Friday 31 October 2014

Halloween and is spooky good?

I think I've confessed before to a weakness for a 'good' (ie utterly dreadful) horror film. One of the major causes of rows in our house is my insistence on checking out the 'Horror Channel' first in any assessment of a possible evening's viewing...

I'm not entirely sure whether this is a good thing or a bad thing or a harmless eccentricity or what. I was reared (parents were entirely 'hands off' liberals in terms of TV and reading matter) on a diet in which Denis Wheatley figured quite heavily both in his novels and in the various film versions on TV. In my more reflective moments, I do wonder whether (or perhaps in what way) this early exposure to supernatural trash literature (and, I'm afraid, my abiding low taste in this area) links up to my conversion to Catholicism. (One can imagine Dawkins shaking his head sadly at yet another young life blighted by an indoctrination in the supernatural. He may have a point in this case.)

Our society is in the odd position of saturating the young in ghosts and vampires, and yet pleading a sort of ironic detachment from that obsession. For a culture which is ostensibly 'secular', the parade of werewolves and the like that rampage across (particularly) young adult entertainment is quite remarkable. Of course, we don't really believe it (do we?) but in many ways, an obsession that we don't really believe is more remarkable than one we do. The current popularity of Zombies (frankly, my least favourite form of the genre) perhaps represent naturalism hitting back. Unlike the supernatural world of ghosts and vampires (presenting difficulties for naturalism in survival after death, curses and odd powers  of physical transformation), Zombies are scary but simply the result of some sort of microbe.

Anyway, I'm basically torn between the thought that the survival of an interest in the supernatural is a reassuring sign of (albeit imperfect) resistance to secularity, and the thought that it's merely another aspect of the abandonment of Christianity, this time in favour of the demonic. Certainly, the sort of 'supernatural' that is the commonplace of this sort of culture isn't one that is subject to the overarching control of God (rather than gods or powers). The universe is not the Christian one where the ultimate reality is rationally consistent and moral, but rather the pagan one where competing very, but not absolutely, powerful entities compete for success. Paganism perhaps even has the advantage over the modern age of taking such entities seriously: if you think that the furniture of the world really contains demons and ghouls, you are, essentially, back in the position of the naturalist who has to explain why contingent things exist, and thus back into the proofs of natural theology. (Thor in metaphysical terms is no more surprising than an extremely fierce tiger.) Modern-paganism-for-entertainment postpones that sort of serious thinking by ironic handwaving: one lives as if one believes in these things but one doesn't need to think about them seriously as, really, one doesn't.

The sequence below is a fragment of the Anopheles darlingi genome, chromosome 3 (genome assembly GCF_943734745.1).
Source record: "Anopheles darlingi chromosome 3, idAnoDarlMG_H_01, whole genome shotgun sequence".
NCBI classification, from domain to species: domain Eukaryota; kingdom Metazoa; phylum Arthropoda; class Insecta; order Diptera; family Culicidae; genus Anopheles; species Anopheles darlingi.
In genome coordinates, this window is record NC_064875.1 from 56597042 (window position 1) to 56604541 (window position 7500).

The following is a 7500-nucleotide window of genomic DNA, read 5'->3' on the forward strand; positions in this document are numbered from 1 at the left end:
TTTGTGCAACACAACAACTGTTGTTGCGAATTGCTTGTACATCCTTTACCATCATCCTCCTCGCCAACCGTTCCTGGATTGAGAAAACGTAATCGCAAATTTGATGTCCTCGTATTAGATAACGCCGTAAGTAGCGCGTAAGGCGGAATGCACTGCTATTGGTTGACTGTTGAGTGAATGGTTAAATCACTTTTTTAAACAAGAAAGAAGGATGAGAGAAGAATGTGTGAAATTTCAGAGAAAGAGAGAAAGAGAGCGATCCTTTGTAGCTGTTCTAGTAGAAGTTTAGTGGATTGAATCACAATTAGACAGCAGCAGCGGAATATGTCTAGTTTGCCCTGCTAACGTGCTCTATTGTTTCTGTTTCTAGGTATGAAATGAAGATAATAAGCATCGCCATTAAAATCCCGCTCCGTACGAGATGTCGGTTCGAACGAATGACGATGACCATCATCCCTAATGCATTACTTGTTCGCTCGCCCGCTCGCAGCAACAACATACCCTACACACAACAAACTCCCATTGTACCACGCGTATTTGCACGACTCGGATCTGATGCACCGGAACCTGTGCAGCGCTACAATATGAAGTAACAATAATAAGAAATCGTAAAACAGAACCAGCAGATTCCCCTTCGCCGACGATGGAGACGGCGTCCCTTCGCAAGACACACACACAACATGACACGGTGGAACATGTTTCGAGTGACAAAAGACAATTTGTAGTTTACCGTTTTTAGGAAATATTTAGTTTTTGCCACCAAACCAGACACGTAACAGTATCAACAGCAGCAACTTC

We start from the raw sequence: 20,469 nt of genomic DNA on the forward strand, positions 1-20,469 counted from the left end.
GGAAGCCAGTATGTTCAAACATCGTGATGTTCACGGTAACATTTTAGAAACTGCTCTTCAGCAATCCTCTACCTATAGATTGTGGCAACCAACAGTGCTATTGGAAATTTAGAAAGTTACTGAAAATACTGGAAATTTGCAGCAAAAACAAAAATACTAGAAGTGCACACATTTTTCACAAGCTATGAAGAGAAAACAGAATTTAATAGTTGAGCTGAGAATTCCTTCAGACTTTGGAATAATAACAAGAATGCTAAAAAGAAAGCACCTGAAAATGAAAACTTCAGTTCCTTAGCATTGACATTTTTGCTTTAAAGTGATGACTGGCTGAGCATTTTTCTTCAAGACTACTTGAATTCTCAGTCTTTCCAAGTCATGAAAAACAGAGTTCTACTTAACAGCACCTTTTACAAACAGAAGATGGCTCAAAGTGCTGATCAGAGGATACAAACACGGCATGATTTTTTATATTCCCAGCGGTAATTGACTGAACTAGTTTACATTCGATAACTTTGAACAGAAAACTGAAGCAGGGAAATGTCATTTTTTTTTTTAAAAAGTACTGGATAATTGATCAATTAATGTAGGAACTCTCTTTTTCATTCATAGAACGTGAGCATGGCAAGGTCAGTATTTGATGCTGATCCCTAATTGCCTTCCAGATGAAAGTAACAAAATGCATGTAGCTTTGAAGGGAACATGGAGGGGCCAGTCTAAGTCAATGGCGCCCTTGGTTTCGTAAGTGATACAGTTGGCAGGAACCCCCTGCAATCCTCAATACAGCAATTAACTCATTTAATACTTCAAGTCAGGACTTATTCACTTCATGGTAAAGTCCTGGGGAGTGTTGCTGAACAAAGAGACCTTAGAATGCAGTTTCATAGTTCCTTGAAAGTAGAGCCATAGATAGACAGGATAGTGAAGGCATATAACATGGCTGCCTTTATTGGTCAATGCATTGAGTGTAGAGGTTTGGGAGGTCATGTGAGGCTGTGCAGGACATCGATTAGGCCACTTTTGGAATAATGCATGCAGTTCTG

And the final complicating factor for Catholics is that here one is dealing with real malevolent entities and not just ideas. You may think an interest in the occult is just playing with ideas; the demons you address are under no such illusions. (I'll just give a few seconds for secularist readers to withdraw quietly now they recognize that I actually am sufficiently nuts to think that demons etc exist.) I frankly don't know what to say about that: if one looks back at Catholic culture at its mediaeval highpoint, there is clearly a relish and enjoyment in the portrayal of the demonic. Is it better to avoid any mention at all? Or is it better to mention but with the risk of fascination?

A mulling without any real conclusion. I go on reading horror stories and watching horror films, but sometimes with a slightly uneasy conscience. On balance, I'm rather in favour of Halloween and its popular celebrations provided that it's balanced by the proper celebration of All Saints' Day, All Souls' Day, and the remembrance of the dead in November. Spooky and a fascination for spiritual danger is probably as natural as a fascination with physical danger. It's the danger of a lack of a correcting balance from the theism of organized religion that leads to the problems.

1 comment:

  1. My mother, whom the more socially unaware might have characterised as "eccentric" (in SO many ways, my 14 year old self might have added), believed that the Devil hated being laughed at more than anything, so organised innocent primary age school children, who had been properly instructed and who had Confession first, to enjoy Halloween by mocking the Devil throughout a big party, before celebrating All Saints as the triumph of "people like us" over the Devil.

    The priests were very glad when she retired.